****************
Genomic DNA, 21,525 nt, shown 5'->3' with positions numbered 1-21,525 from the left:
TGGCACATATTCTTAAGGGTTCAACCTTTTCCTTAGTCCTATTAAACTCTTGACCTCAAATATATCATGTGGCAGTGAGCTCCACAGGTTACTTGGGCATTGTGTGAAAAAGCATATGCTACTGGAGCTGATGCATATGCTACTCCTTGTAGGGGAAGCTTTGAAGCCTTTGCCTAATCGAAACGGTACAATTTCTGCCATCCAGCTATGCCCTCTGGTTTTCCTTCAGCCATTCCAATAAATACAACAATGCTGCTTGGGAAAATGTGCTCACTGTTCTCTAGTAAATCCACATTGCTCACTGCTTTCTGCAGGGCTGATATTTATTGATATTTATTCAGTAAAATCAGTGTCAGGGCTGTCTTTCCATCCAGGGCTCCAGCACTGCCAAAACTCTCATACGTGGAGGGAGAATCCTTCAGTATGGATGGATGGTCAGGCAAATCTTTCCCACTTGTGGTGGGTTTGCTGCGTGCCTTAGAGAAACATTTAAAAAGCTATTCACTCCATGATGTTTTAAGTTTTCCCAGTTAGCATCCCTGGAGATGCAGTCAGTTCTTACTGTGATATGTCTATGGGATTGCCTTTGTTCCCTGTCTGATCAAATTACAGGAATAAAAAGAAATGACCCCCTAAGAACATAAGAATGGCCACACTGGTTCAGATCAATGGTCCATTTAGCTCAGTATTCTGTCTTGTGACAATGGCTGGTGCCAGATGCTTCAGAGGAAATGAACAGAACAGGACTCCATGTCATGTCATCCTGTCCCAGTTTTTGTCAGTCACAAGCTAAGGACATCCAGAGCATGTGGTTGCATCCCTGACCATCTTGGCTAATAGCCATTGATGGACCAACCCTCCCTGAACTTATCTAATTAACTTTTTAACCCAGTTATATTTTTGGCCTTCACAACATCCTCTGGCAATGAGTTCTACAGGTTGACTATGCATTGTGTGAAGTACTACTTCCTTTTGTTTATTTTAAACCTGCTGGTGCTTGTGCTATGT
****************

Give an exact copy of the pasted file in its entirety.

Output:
Genomic DNA, 21,525 nt, shown 5'->3' with positions numbered 1-21,525 from the left:
TGGCACATATTCTTAAGGGTTCAACCTTTTCCTTAGTCCTATTAAACTCTTGACCTCAAATATATCATGTGGCAGTGAGCTCCACAGGTTACTTGGGCATTGTGTGAAAAAGCATATGCTACTGGAGCTGATGCATATGCTACTCCTTGTAGGGGAAGCTTTGAAGCCTTTGCCTAATCGAAACGGTACAATTTCTGCCATCCAGCTATGCCCTCTGGTTTTCCTTCAGCCATTCCAATAAATACAACAATGCTGCTTGGGAAAATGTGCTCACTGTTCTCTAGTAAATCCACATTGCTCACTGCTTTCTGCAGGGCTGATATTTATTGATATTTATTCAGTAAAATCAGTGTCAGGGCTGTCTTTCCATCCAGGGCTCCAGCACTGCCAAAACTCTCATACGTGGAGGGAGAATCCTTCAGTATGGATGGATGGTCAGGCAAATCTTTCCCACTTGTGGTGGGTTTGCTGCGTGCCTTAGAGAAACATTTAAAAAGCTATTCACTCCATGATGTTTTAAGTTTTCCCAGTTAGCATCCCTGGAGATGCAGTCAGTTCTTACTGTGATATGTCTATGGGATTGCCTTTGTTCCCTGTCTGATCAAATTACAGGAATAAAAAGAAATGACCCCCTAAGAACATAAGAATGGCCACACTGGTTCAGATCAATGGTCCATTTAGCTCAGTATTCTGTCTTGTGACAATGGCTGGTGCCAGATGCTTCAGAGGAAATGAACAGAACAGGACTCCATGTCATGTCATCCTGTCCCAGTTTTTGTCAGTCACAAGCTAAGGACATCCAGAGCATGTGGTTGCATCCCTGACCATCTTGGCTAATAGCCATTGATGGACCAACCCTCCCTGAACTTATCTAATTAACTTTTTAACCCAGTTATATTTTTGGCCTTCACAACATCCTCTGGCAATGAGTTCTACAGGTTGACTATGCATTGTGTGAAGTACTACTTCCTTTTGTTTATTTTAAACCTGCTGGTGCTTGTGCTATGT